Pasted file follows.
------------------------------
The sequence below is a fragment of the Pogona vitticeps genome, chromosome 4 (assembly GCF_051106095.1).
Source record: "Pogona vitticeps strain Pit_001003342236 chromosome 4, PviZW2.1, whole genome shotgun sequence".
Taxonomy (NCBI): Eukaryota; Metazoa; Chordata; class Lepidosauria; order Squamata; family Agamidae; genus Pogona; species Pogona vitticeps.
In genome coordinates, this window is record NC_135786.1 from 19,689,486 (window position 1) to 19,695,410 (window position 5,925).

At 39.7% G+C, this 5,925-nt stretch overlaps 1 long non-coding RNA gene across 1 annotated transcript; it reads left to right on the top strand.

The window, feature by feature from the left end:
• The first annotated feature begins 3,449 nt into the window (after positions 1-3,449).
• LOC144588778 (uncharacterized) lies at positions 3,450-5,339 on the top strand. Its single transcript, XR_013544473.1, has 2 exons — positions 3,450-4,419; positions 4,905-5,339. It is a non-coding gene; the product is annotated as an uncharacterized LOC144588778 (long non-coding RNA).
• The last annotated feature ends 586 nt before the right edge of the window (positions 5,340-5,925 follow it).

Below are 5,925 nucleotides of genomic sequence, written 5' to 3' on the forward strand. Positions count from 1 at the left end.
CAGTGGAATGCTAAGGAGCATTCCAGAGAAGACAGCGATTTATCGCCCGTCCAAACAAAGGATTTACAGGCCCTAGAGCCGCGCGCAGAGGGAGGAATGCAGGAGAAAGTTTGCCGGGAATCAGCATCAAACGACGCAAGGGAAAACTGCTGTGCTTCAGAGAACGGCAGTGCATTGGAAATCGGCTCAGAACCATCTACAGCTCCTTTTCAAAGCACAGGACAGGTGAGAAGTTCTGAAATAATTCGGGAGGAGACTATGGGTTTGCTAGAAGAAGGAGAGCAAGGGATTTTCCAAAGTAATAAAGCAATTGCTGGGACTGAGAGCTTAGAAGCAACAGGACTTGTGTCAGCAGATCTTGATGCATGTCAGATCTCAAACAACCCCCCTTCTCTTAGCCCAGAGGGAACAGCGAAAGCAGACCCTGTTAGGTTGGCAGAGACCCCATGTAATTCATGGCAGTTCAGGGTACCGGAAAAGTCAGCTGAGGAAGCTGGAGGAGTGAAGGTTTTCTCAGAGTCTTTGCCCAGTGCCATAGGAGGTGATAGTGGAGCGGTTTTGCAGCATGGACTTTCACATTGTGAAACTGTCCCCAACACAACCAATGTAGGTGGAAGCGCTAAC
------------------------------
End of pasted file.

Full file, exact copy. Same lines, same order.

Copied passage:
The sequence below is a fragment of the Pogona vitticeps genome, chromosome 4 (assembly GCF_051106095.1).
Source record: "Pogona vitticeps strain Pit_001003342236 chromosome 4, PviZW2.1, whole genome shotgun sequence".
Taxonomy (NCBI): Eukaryota; Metazoa; Chordata; class Lepidosauria; order Squamata; family Agamidae; genus Pogona; species Pogona vitticeps.
In genome coordinates, this window is record NC_135786.1 from 19,689,486 (window position 1) to 19,695,410 (window position 5,925).

At 39.7% G+C, this 5,925-nt stretch overlaps 1 long non-coding RNA gene across 1 annotated transcript; it reads left to right on the top strand.

The window, feature by feature from the left end:
• The first annotated feature begins 3,449 nt into the window (after positions 1-3,449).
• LOC144588778 (uncharacterized) lies at positions 3,450-5,339 on the top strand. Its single transcript, XR_013544473.1, has 2 exons — positions 3,450-4,419; positions 4,905-5,339. It is a non-coding gene; the product is annotated as an uncharacterized LOC144588778 (long non-coding RNA).
• The last annotated feature ends 586 nt before the right edge of the window (positions 5,340-5,925 follow it).

Below are 5,925 nucleotides of genomic sequence, written 5' to 3' on the forward strand. Positions count from 1 at the left end.
CAGTGGAATGCTAAGGAGCATTCCAGAGAAGACAGCGATTTATCGCCCGTCCAAACAAAGGATTTACAGGCCCTAGAGCCGCGCGCAGAGGGAGGAATGCAGGAGAAAGTTTGCCGGGAATCAGCATCAAACGACGCAAGGGAAAACTGCTGTGCTTCAGAGAACGGCAGTGCATTGGAAATCGGCTCAGAACCATCTACAGCTCCTTTTCAAAGCACAGGACAGGTGAGAAGTTCTGAAATAATTCGGGAGGAGACTATGGGTTTGCTAGAAGAAGGAGAGCAAGGGATTTTCCAAAGTAATAAAGCAATTGCTGGGACTGAGAGCTTAGAAGCAACAGGACTTGTGTCAGCAGATCTTGATGCATGTCAGATCTCAAACAACCCCCCTTCTCTTAGCCCAGAGGGAACAGCGAAAGCAGACCCTGTTAGGTTGGCAGAGACCCCATGTAATTCATGGCAGTTCAGGGTACCGGAAAAGTCAGCTGAGGAAGCTGGAGGAGTGAAGGTTTTCTCAGAGTCTTTGCCCAGTGCCATAGGAGGTGATAGTGGAGCGGTTTTGCAGCATGGACTTTCACATTGTGAAACTGTCCCCAACACAACCAATGTAGGTGGAAGCGCTAAC